Southlake BioTech Startup Gets $10M Grant from CPRIT for Technology That ‘Lights Up’ Cancer

OncoNano Medicine, a spinout of University of Texas Southwestern, uses pH as a biomarker to detect metastatic cancer. Its technology, which visualizes a tumor, could be a gamechanger.

Southlake-based biotech startup OncoNano Medicine says it’s received a $9.97 million grant from the Cancer Prevention and Research Institute of Texas (CPRIT) to expand uses for its innovative lead product, OHM-100, that “lights up” a tumor to distinguish it from normal tissue.

The grant is OncoNano’s third for its tumor biomarkers. The startup received $6 million from the Texas cancer agency in 2016 to advance ONM-100 and another $15.4 million in 2019 for ONM-500, an oncology product that also builds on the company’s proprietary pH-sensitive technology.

Ravi Srinivasan, PhD, CEO and Co-founder of OncoNano Medicine, Inc. [Photo courtesy OncoNano Medicine, Inc.]

CPRIT has been a partner since the company’s founding, OncoNano CEO and co-founder Ravi Srinivasan said. The new funding received from the agency for ONM-100’s pH-sensitive approach for imaging metastatic disease can solve “a tremendous unmet need,” he said in a statement.

Srinivasan explains that there are limited tools available that can allow doctors to visualize tumors that have metastasized, in particular, the “small and disperse ones often characteristic of metastatic disease.”

ONM-100 can help surgeons visualize cancer tumors during surgery by making cancerous tissue “light up,” according to Srinivasan. The imaging allows for more precision to ensure that tumors are fully removed during surgery. The product has been granted a fast track designation from the Food and Drug Administration (FDA) and is currently in Phase 2 clinical trials.

During the trials, researchers learned that ONM-100 also can be used to image and stage metastatic disease. That has the potential for saving lives: The improvement of visualization of metastatic disease—preoperatively and during surgery—is closely tied to patient survival.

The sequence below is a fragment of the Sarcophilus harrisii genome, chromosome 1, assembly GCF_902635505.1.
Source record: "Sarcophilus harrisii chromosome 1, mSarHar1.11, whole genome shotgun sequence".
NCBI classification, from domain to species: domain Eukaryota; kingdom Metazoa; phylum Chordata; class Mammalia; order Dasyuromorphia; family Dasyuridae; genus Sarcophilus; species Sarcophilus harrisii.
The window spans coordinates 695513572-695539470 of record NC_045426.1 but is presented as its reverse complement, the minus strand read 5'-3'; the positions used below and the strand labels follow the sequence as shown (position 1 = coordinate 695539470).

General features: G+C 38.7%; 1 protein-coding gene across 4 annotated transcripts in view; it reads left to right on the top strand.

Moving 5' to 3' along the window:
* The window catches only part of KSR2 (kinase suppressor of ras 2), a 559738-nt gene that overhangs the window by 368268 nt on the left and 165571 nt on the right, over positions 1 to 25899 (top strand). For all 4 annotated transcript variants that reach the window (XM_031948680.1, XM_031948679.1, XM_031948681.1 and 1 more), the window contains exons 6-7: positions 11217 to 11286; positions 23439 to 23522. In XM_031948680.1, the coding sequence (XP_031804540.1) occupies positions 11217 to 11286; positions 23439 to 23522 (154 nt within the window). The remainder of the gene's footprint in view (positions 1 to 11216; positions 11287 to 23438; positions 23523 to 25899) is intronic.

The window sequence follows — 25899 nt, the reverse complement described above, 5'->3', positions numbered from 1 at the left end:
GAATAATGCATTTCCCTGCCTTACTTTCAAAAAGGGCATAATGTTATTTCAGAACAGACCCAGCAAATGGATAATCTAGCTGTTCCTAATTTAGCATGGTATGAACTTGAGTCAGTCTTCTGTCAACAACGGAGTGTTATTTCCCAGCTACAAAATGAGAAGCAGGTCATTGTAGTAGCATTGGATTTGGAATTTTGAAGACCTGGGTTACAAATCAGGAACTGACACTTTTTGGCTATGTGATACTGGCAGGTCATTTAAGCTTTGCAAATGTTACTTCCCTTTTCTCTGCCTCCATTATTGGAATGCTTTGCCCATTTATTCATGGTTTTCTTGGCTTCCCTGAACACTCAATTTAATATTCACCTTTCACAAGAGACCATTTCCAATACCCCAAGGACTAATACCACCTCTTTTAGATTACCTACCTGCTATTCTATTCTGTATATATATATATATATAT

OncoNano said metastatic disease represents some 45 to 50 percent of all cancer diagnoses, and it’s the cause of 90% of patient deaths. Better visualization of tumors is “critical for diagnosis, staging, therapeutic choice and efficacy,” it said.

Cindy WalkerPeach, PhD, chief product development officer at CPRIT, said the agency is looking forward to the clinical trials that clearly demonstrate favorable impact to cancer patient care.

“CPRIT continues to be impressed with OncoNano Medicine’s outcomes using their unique micelle technology to detect metastatic cancer,” she said in a statement.

OncoNano, which develops products to diagnose and treat cancer, has a number of products in the works. The other CPRIT funded product, ONM-500, uses the startup’s pH-sensitive micelle technology to deliver antigens to activate immunity for the treatment of cancers caused by the human papilloma virus (HPV).

OncoNano, launched in 2014, is a University of Texas Southwestern spinout. Using technology invented by Dr. Jinming Gao, professor of pharmacology and otolaryngology, and Dr. Baran D. Sumer, associate professor of otolaryngology, the two professors co-founded OncoNano along with Srinivasan, Dallas Innovates previously reported.

The company’s total funding is about $65 million, according to Crunchbase. Last year, Dallas Innovates reported that OncoNano’s Series A funding had reached $35 million in July, and received its second CPRIT grant later that summer.

OncoNano, a TechFW graduate, has many notable ties in the region in addition to its spinout from UTSW. As of late 2019, seven of the company’s 20 employees worked at Alcon, including chief financial officer Matthew Head. Of those seven, six worked at ZS Pharma, a one-time Coppell biopharmaceutical company that AstraZeneca acquired for $2.7 billion in 2015. Currently, CEO Srinivasan is chairman of the board of clinical-stage biotech company CAGE Bio, which expanded to UNT Health Science Center at Fort Worth in July.

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